Basically Airbus and Boeing made different bets. Airbus went for mass hub traffic with its A380 super-jumbo, whereas Boeing went for a fuel-efficient composite plane that could fly people point to point at lower costs. Airbus hastily covered its bet by producing its own part-composite A350XWB. Now Boeing has unveiled its stretch version of the 787, the 787-9, which is 20 feet longer and with space for 40 more passengers, taking the total to 290. It also increases the range by 300 miles, taking it to 8,500 miles. And at the Paris Air Show Boeing announced yet another stretch version, the 787-10, adding a further 18 feet and 40 more seats. The stretch versions use the same wings as the original Dreamliner, but strengthened to take the extra weight.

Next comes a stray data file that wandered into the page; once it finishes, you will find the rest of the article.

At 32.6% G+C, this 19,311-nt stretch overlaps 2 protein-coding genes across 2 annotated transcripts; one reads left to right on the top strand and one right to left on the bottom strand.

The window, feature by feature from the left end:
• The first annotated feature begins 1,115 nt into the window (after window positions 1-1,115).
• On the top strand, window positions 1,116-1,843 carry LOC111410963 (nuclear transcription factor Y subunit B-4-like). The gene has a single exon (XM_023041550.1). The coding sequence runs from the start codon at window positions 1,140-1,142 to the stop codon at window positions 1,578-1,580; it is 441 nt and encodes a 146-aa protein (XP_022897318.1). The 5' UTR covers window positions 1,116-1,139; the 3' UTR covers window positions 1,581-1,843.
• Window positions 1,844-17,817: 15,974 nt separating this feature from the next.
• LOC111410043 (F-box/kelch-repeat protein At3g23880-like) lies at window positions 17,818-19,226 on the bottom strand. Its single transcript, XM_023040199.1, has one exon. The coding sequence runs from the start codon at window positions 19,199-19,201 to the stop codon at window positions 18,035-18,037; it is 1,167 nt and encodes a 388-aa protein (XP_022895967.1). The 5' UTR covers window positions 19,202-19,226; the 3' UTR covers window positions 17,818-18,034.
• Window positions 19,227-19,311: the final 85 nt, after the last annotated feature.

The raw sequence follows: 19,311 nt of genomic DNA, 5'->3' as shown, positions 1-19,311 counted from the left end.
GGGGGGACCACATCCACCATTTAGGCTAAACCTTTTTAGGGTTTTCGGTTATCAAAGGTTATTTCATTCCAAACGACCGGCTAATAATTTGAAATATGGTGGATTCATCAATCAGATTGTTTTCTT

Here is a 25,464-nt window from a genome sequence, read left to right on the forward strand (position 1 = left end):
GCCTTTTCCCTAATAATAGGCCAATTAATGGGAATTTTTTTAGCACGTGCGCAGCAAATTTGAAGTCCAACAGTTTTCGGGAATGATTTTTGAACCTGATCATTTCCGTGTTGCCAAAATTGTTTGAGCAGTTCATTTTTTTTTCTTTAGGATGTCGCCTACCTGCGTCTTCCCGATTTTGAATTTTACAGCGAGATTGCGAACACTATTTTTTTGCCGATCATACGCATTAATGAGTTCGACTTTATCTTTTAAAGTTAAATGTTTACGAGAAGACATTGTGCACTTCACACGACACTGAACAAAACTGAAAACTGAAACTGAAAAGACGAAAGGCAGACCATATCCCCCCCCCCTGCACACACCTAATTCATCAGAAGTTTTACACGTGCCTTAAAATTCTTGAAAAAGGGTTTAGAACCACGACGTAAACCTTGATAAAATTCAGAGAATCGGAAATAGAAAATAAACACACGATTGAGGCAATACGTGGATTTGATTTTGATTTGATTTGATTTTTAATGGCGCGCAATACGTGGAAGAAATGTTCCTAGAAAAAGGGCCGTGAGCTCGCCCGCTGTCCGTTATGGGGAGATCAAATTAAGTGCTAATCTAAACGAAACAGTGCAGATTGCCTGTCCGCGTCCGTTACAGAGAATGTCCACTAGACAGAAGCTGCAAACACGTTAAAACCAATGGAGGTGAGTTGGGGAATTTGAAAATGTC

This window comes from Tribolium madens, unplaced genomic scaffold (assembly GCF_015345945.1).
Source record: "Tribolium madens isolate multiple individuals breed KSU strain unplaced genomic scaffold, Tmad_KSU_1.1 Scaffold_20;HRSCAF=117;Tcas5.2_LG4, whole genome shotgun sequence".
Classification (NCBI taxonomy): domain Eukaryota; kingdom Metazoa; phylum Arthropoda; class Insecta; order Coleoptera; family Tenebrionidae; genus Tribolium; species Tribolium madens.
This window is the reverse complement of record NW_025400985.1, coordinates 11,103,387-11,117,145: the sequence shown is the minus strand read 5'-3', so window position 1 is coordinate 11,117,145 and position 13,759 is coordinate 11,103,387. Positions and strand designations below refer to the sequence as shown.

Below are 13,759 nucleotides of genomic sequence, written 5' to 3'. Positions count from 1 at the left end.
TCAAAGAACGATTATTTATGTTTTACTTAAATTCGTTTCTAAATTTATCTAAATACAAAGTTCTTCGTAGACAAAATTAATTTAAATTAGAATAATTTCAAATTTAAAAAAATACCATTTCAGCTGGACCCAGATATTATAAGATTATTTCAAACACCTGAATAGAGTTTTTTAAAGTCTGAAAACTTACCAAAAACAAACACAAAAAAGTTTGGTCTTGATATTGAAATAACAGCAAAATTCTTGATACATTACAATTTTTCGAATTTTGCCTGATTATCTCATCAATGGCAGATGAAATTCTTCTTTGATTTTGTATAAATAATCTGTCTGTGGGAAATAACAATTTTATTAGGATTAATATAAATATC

With the battery issues hopefully behind them, Boeing is doing what an aircraft manufacturer should do: exploit the technology the learning curve has supplied, and use it to develop profitable extra versions rapidly and comparatively cheaply. The best guess is that the 787 family will be a money-spinner for Boeing, whereas the future of the Airbus 380 looks less certain. The tragedy of Concorde was that only 13 were built of the original version, and there never were the stretch and advanced versions that might just have paid off. That tends to be what happens when countries instead of companies specify what planes shall be built.
Filed under: Updates